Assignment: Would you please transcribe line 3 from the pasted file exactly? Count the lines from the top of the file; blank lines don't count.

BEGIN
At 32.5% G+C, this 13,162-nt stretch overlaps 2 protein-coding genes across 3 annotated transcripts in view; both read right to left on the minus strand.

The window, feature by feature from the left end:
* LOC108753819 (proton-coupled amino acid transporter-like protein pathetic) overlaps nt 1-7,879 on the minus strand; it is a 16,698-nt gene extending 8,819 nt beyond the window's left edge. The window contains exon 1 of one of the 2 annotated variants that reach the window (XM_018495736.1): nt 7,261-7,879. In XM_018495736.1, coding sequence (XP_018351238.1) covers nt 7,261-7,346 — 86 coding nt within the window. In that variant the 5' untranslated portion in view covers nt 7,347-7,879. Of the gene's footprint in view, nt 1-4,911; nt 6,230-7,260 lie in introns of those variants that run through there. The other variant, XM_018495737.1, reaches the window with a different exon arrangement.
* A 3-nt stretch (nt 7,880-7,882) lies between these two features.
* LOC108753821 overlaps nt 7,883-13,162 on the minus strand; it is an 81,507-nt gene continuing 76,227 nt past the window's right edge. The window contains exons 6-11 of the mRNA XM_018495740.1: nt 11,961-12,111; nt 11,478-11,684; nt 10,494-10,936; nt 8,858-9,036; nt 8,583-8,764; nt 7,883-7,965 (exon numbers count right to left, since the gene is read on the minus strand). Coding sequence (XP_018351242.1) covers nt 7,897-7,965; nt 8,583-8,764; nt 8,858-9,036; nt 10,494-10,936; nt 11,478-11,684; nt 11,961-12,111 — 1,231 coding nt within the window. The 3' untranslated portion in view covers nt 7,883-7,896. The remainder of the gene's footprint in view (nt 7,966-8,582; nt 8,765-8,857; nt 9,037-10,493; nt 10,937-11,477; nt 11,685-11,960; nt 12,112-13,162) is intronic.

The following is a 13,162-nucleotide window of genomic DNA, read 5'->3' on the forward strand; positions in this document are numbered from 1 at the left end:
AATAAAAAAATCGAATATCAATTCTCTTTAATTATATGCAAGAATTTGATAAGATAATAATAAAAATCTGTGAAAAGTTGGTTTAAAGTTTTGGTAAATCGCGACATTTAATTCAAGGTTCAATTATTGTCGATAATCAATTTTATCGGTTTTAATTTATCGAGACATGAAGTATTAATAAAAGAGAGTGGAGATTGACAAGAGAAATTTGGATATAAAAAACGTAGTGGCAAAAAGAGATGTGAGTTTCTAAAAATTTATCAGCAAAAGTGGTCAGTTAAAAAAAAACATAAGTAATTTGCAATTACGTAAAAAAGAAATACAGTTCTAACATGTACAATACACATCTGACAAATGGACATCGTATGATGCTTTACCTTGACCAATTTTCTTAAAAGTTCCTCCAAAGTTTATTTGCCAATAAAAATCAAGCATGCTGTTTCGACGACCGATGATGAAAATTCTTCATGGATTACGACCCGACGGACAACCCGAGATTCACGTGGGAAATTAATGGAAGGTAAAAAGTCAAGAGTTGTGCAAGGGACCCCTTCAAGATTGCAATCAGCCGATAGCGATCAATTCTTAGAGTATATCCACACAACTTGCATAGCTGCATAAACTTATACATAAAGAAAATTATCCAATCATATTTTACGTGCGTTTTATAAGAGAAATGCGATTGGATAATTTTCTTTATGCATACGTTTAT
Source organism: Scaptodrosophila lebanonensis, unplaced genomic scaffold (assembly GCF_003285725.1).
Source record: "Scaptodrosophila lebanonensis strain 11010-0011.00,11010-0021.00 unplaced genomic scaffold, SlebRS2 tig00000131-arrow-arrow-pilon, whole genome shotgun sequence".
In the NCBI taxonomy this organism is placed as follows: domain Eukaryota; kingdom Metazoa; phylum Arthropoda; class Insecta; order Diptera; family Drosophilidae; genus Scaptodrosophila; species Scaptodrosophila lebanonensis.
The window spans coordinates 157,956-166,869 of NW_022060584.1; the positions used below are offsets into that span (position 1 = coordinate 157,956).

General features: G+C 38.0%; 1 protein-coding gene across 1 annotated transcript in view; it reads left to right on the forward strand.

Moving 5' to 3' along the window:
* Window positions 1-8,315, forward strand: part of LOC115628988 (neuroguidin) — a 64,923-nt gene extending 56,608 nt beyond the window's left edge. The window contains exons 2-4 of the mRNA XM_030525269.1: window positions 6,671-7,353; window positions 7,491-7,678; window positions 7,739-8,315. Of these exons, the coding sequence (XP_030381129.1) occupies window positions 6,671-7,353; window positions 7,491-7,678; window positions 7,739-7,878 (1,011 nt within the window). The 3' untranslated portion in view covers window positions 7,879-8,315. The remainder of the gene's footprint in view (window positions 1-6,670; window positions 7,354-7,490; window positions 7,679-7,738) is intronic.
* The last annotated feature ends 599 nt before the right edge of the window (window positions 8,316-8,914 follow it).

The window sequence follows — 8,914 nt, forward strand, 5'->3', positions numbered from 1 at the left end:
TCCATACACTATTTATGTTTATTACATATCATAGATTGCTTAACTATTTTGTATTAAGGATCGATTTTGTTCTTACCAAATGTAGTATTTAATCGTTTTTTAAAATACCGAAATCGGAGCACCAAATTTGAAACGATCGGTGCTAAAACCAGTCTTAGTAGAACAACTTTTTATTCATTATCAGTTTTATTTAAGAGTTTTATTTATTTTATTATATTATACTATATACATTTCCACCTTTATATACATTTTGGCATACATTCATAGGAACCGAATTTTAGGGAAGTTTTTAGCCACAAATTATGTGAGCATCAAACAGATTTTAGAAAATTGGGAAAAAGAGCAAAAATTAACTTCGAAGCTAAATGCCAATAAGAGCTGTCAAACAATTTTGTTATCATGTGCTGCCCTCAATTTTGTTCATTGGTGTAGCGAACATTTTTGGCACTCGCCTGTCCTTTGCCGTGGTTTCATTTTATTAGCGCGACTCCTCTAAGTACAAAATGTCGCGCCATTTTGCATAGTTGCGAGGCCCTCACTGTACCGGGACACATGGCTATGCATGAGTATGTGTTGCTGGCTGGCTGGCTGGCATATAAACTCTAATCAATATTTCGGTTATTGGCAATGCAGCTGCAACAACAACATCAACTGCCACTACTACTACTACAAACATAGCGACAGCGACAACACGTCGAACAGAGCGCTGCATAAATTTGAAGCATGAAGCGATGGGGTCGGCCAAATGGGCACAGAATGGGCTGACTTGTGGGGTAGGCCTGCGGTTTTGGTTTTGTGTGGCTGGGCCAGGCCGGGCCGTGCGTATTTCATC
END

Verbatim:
* LOC108753819 (proton-coupled amino acid transporter-like protein pathetic) overlaps nt 1-7,879 on the minus strand; it is a 16,698-nt gene extending 8,819 nt beyond the window's left edge. The window contains exon 1 of one of the 2 annotated variants that reach the window (XM_018495736.1): nt 7,261-7,879. In XM_018495736.1, coding sequence (XP_018351238.1) covers nt 7,261-7,346 — 86 coding nt within the window. In that variant the 5' untranslated portion in view covers nt 7,347-7,879. Of the gene's footprint in view, nt 1-4,911; nt 6,230-7,260 lie in introns of those variants that run through there. The other variant, XM_018495737.1, reaches the window with a different exon arrangement.